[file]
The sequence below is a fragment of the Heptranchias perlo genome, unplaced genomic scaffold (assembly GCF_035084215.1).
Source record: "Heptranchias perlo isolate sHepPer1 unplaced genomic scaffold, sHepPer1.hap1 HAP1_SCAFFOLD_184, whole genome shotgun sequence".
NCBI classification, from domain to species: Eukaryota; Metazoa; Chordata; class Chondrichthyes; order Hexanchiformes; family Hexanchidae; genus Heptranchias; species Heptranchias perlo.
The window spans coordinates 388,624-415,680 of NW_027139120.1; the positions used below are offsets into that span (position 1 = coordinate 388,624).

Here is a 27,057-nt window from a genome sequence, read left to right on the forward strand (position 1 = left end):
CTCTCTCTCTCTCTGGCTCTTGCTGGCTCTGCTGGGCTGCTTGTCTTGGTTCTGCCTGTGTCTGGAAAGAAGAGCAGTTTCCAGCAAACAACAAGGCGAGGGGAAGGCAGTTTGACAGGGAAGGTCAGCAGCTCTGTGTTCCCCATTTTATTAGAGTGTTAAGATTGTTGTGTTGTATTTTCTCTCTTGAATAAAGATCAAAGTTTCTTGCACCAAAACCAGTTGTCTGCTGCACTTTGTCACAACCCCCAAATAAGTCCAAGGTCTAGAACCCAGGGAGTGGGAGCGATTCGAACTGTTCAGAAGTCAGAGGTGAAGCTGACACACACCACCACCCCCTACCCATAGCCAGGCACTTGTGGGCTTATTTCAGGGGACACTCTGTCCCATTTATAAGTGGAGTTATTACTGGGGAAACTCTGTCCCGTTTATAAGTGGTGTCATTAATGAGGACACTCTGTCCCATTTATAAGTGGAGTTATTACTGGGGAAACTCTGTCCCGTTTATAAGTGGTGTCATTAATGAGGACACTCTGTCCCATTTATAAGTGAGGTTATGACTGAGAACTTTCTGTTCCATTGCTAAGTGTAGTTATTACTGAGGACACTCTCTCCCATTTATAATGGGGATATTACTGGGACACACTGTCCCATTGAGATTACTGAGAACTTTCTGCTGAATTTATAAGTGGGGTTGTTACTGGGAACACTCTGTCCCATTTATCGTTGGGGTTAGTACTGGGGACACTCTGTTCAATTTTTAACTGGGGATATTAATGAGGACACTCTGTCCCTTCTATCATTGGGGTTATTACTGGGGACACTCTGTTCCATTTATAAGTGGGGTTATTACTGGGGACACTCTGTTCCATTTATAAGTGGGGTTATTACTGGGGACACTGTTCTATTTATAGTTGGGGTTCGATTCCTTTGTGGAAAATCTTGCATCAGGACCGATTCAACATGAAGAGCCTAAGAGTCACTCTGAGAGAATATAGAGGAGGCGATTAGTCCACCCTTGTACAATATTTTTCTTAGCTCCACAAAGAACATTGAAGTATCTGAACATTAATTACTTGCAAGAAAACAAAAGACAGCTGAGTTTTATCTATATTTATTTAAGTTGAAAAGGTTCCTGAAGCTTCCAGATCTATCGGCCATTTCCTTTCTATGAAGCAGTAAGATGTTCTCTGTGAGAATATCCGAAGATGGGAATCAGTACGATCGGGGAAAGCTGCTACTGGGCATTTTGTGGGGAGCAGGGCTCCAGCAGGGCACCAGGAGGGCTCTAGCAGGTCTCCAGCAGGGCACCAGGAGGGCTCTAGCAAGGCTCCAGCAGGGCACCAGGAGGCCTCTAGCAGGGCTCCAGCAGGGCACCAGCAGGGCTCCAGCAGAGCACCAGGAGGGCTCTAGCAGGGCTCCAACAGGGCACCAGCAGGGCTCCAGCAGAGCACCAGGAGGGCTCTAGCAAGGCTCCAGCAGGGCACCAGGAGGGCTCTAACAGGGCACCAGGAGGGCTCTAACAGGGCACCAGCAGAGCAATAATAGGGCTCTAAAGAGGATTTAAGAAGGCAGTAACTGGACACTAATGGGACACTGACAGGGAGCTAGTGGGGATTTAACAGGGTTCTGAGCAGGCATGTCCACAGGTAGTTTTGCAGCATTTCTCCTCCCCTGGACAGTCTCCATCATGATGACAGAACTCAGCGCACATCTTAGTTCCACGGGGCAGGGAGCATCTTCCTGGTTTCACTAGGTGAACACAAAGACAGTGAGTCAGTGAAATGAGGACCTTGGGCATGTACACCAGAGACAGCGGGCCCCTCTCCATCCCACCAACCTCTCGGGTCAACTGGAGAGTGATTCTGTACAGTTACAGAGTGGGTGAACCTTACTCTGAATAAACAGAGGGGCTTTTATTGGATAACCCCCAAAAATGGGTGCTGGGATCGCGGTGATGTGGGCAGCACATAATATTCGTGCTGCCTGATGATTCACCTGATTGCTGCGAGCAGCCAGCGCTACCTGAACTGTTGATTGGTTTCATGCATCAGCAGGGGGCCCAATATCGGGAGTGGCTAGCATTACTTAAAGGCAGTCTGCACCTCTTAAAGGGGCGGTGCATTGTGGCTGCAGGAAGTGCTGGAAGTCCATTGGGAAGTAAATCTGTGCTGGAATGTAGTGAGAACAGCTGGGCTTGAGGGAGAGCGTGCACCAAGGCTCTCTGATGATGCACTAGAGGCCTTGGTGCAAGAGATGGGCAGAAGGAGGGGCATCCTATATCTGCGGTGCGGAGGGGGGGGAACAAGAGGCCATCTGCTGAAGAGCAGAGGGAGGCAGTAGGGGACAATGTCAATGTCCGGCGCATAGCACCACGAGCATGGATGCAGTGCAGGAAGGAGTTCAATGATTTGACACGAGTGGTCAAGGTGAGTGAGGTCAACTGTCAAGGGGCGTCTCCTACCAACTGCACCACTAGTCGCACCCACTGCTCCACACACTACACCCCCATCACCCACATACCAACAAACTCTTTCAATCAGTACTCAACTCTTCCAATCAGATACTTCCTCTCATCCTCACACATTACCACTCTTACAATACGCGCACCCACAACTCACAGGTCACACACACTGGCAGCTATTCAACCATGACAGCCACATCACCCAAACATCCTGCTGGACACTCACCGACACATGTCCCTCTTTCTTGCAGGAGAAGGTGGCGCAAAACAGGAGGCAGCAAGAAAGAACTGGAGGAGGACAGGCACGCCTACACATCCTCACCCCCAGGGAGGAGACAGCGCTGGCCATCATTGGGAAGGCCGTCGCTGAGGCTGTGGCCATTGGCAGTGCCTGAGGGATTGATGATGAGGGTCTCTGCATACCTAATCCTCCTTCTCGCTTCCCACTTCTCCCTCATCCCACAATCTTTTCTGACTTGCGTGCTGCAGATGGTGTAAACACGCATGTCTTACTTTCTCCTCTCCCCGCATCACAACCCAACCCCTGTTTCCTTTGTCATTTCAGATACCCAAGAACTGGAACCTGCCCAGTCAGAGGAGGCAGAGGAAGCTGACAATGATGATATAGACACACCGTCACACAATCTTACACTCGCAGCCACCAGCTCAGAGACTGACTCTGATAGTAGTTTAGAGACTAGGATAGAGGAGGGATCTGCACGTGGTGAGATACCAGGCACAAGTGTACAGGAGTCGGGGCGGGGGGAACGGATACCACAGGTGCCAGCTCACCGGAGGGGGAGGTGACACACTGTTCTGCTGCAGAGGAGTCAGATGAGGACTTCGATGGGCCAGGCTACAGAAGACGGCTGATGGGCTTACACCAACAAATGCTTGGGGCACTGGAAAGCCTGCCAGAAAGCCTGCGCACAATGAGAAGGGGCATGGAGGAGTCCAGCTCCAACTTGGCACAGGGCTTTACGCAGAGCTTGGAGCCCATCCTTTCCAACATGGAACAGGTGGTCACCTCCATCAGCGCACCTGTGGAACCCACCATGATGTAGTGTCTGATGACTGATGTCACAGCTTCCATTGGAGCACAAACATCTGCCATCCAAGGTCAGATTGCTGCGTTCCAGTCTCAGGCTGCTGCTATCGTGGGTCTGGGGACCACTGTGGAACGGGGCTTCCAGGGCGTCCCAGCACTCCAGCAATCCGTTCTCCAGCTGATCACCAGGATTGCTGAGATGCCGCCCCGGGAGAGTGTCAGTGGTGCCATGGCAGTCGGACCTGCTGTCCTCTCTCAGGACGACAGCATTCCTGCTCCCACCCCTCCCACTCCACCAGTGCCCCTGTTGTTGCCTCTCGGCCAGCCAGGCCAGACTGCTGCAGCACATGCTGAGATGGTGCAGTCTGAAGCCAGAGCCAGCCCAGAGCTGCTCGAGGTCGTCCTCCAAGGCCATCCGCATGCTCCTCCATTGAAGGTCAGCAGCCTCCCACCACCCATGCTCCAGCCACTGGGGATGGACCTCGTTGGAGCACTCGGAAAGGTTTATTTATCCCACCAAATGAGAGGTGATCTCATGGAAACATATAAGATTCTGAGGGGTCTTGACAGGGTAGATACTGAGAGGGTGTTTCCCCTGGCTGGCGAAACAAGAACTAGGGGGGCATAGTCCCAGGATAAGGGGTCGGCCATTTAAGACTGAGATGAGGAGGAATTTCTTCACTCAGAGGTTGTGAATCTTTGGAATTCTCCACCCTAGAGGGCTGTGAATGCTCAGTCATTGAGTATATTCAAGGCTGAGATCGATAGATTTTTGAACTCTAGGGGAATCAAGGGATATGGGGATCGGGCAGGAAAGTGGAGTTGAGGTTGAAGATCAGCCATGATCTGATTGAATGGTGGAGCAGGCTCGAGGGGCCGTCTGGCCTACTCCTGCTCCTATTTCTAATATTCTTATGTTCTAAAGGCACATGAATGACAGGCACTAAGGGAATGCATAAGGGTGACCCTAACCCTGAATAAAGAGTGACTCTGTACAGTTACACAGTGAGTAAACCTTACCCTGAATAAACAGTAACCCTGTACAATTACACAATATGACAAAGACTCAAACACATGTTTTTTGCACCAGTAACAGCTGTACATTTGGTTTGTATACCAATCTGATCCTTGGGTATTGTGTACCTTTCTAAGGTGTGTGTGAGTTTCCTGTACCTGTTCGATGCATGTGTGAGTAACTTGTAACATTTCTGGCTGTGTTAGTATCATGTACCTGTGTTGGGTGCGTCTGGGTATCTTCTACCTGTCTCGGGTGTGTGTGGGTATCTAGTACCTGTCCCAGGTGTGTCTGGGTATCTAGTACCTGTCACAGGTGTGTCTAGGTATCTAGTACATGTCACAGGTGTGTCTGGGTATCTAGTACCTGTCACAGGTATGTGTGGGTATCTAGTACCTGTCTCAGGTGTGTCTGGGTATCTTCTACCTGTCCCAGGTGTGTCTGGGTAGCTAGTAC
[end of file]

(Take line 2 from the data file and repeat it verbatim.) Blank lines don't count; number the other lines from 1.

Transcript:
Source record: "Heptranchias perlo isolate sHepPer1 unplaced genomic scaffold, sHepPer1.hap1 HAP1_SCAFFOLD_184, whole genome shotgun sequence".